17. Jon Kyl, US Senator from Arizona. He’s been on this list forever, because he could combine his solid reputation among conservatives with his friend John McCain’s network. Now there’s speculation in his hometown paper that he might not run for re-election in 2012. Does that mean he’s retiring, or is it possible he’s getting into the big game? Probably retiring, but it earns him an upward move. (22)


18. Paul Ryan, US Representative from Wisconsin. He’s the hot movement-conservative darling of the moment; the Pence-lovers should be trying to recruit him. (21)


19. Chris Christie, Governor of New Jersey. Could happen. (16)


20. Michelle Bachmann, US Representative from Minnesota. I think she’s running; I’m told that someone polled Republicans last weekend asking a lot of questions about her. I don’t see how she wins the nomination, but she makes it back onto the list at least. (--)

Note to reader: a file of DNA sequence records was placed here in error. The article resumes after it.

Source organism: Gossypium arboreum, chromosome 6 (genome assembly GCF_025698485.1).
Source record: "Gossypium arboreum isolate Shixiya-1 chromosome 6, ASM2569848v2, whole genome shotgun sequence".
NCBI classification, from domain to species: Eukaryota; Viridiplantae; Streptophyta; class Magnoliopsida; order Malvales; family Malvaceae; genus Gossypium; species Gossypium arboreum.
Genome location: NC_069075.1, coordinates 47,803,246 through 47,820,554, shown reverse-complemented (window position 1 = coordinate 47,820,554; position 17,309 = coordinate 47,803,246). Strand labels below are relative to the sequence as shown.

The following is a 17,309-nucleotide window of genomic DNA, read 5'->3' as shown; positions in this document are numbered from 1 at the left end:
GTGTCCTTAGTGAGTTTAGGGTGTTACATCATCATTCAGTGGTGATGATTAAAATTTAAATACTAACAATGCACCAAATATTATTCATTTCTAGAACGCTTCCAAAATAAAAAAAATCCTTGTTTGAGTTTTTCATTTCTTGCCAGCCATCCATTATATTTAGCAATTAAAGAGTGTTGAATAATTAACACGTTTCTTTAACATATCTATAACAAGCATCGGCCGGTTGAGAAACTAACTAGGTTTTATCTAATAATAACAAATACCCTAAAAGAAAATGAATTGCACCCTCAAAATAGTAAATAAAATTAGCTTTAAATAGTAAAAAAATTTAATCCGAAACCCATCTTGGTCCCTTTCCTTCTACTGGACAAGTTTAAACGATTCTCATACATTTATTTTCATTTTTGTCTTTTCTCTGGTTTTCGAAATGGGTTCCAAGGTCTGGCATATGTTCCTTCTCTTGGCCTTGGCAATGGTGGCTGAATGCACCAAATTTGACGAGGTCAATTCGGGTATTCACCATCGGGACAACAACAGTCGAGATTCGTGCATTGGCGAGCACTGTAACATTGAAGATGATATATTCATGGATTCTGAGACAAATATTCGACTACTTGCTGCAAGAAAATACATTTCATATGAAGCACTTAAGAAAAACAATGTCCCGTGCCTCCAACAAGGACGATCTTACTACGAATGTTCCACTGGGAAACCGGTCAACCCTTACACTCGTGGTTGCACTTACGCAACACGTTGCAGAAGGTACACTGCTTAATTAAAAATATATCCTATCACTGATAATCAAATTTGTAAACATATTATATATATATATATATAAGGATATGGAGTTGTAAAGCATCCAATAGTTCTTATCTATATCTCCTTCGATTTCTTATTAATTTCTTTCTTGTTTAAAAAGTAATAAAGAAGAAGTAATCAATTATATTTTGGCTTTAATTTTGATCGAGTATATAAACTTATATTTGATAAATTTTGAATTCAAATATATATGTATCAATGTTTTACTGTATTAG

21. Bobby Jindal, Governor of Louisiana. Helped by once again not delivering the GOP State-of-the-Union response. (18)


22. John Kasich, Governor of Ohio. Doesn’t look like it’s going to happen. (12)


23. Condoleezza Rice, former US Secretary of State. Again, one of the few who could start late. (20)


24. Herman Cain, talk-show host. He’s running, I’ll give him that. (25)


25. Rudy Giuliani, former Mayor of New York. He's getting word out there that he's thinking about running again. After careful deliberation, I have decided that his chances are slightly less far-fetched than those of his fellow pro-choice Republican New Yorker with Presidential aspirations, George Pataki. (--)


Dropping off the list: Pence, Toomey, Rubio